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Month: August 2011

Mercurial Frustrates Me

Mercurial Frustrates Me

Maybe I’m just used to having too much power at my fingertips. Git was designed, from the ground up, to provide operations to do absolutely anything to a repository, right down to the most basic level of manually creating individual objects in the repository. Using user-visible command-line tools that can be operated from scripts. It is literally possibly to reimplement most of the user visible Git commands (such as “commit”!) using shell scripts and some of the more-basic Git “plumbing” commands.

So, there’s no surprise that Git commands support special script-friendly output modes. A good example: git log --numstat will print out a summary of the changes in a commit in a parser-friendly tab-delimited format. Mercurial doesn’t have this option. (Someone wrote a patch to add it, but it was rejected!)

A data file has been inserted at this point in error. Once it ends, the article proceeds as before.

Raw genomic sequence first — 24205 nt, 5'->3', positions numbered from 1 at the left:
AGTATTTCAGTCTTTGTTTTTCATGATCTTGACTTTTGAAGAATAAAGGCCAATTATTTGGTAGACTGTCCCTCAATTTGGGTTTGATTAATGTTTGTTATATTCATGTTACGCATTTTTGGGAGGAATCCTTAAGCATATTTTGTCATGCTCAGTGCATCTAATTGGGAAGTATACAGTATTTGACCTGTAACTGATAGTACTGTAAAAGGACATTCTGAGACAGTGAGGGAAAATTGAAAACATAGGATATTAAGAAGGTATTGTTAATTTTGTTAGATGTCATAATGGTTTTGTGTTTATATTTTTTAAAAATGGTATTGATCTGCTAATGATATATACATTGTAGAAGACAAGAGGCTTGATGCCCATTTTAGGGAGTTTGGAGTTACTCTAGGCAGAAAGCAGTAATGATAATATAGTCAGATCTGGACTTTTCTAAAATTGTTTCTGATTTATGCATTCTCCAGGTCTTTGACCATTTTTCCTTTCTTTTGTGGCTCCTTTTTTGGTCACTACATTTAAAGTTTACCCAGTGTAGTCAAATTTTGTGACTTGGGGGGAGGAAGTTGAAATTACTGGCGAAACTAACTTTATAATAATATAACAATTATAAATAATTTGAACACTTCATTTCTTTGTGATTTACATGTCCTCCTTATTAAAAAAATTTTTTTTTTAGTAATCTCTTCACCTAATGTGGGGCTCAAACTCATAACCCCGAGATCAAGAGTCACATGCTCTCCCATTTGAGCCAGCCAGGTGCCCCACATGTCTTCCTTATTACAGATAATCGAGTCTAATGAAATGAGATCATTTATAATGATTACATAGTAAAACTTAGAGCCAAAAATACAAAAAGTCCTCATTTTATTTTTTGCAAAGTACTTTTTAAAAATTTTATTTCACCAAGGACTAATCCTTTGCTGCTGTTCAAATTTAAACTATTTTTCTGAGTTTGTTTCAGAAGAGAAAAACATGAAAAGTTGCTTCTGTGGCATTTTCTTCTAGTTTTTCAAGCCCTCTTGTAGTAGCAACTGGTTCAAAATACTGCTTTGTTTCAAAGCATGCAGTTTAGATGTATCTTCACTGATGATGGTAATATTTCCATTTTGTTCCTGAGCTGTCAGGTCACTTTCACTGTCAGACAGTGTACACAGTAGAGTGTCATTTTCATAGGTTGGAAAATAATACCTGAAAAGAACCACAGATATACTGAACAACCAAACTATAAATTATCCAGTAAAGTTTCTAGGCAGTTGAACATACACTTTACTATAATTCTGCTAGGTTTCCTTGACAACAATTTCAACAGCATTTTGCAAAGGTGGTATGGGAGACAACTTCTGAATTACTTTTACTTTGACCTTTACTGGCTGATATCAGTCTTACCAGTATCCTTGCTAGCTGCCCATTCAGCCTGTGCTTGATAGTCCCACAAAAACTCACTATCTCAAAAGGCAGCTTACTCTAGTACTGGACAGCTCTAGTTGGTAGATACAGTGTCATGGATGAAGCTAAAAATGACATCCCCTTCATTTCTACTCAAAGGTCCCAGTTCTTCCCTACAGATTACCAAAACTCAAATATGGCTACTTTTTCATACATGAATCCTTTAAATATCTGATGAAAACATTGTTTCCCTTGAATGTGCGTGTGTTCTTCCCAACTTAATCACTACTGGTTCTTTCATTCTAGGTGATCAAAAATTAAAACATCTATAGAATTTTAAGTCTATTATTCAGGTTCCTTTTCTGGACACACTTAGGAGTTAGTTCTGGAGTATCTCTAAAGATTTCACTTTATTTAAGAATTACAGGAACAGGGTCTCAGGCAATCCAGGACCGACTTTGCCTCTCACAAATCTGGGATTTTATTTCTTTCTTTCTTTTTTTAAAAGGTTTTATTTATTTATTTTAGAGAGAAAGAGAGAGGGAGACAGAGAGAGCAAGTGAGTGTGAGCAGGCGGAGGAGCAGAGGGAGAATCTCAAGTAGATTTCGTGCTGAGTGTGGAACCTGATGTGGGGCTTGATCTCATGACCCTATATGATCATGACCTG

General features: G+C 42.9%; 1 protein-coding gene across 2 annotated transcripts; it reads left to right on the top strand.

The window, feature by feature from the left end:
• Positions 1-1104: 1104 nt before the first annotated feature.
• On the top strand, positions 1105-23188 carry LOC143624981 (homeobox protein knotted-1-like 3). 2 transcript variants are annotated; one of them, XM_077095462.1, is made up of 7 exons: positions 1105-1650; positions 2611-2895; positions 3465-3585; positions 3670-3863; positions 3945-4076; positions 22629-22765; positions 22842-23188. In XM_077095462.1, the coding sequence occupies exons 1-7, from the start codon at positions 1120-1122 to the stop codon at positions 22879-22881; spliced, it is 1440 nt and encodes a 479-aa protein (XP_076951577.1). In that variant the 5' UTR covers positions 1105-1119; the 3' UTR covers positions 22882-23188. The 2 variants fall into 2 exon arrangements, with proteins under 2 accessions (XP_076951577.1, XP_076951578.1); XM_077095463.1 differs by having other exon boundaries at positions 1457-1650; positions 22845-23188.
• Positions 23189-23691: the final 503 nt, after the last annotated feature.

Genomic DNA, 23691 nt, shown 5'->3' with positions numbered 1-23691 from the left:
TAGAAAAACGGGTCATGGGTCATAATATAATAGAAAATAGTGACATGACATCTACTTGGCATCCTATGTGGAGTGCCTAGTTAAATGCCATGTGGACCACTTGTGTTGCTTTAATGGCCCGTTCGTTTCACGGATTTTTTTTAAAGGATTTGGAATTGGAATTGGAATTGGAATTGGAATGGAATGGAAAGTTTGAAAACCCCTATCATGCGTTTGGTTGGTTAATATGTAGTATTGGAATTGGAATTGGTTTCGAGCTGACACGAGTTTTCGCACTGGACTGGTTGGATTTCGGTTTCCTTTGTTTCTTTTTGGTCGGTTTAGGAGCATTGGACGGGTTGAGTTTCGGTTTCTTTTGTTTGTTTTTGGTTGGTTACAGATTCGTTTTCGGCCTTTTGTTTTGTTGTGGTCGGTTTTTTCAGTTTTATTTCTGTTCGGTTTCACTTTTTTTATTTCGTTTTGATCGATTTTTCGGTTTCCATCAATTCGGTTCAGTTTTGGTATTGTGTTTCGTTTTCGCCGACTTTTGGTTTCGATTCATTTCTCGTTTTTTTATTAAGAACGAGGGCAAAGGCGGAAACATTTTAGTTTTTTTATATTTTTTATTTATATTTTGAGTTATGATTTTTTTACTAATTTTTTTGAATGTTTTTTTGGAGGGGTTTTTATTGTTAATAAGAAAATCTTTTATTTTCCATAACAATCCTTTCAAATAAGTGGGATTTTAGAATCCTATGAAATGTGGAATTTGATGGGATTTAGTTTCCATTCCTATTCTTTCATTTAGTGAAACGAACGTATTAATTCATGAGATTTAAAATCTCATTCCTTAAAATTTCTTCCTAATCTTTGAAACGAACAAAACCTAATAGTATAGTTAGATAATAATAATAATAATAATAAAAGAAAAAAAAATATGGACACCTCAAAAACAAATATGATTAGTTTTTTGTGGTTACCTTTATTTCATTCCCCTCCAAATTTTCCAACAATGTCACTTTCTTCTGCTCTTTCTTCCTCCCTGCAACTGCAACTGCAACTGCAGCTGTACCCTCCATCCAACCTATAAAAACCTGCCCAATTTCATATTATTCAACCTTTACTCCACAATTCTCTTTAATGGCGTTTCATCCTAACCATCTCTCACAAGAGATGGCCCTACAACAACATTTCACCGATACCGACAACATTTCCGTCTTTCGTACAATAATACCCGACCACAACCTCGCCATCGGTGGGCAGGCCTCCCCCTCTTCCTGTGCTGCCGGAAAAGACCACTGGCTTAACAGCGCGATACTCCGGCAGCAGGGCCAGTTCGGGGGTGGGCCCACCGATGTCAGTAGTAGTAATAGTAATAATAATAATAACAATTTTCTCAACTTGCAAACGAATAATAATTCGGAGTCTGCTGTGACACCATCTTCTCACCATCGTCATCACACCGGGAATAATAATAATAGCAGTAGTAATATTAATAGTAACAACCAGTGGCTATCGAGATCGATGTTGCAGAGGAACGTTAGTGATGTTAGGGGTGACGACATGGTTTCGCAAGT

And then there’s the issues with speed. I’m writing a script that generates a summary of the differences between two branches based on which commits have been merged into each branch.

$ time git log --pretty=oneline --numstat brancha..branchb
real 0m1.081s

So, about one second. Not bad for a command that’s summarizing around 400 commits from a 250 MiB repository. Lets see if Mercurial can keep up:

$ time hg log -r "ancestors('branchb') - ancestors('brancha')" --template "{node} {desc|firstline}\n" --stat
real 3m51.994s

Ok… That command took over 230× as long in Mercurial as Git. Amusingly, the same repository in Mercurial is around 500 MiB – twice the size! (For the record, it’s mainly the --stat that slows it down. If I remove the stat, Git takes 0.167s, and Mercurial 0.421s). This is completely unusable.

So, why is Mercurial around 200× slower to calculate the differences contained in a commit? I don’t know. But they really should fix it.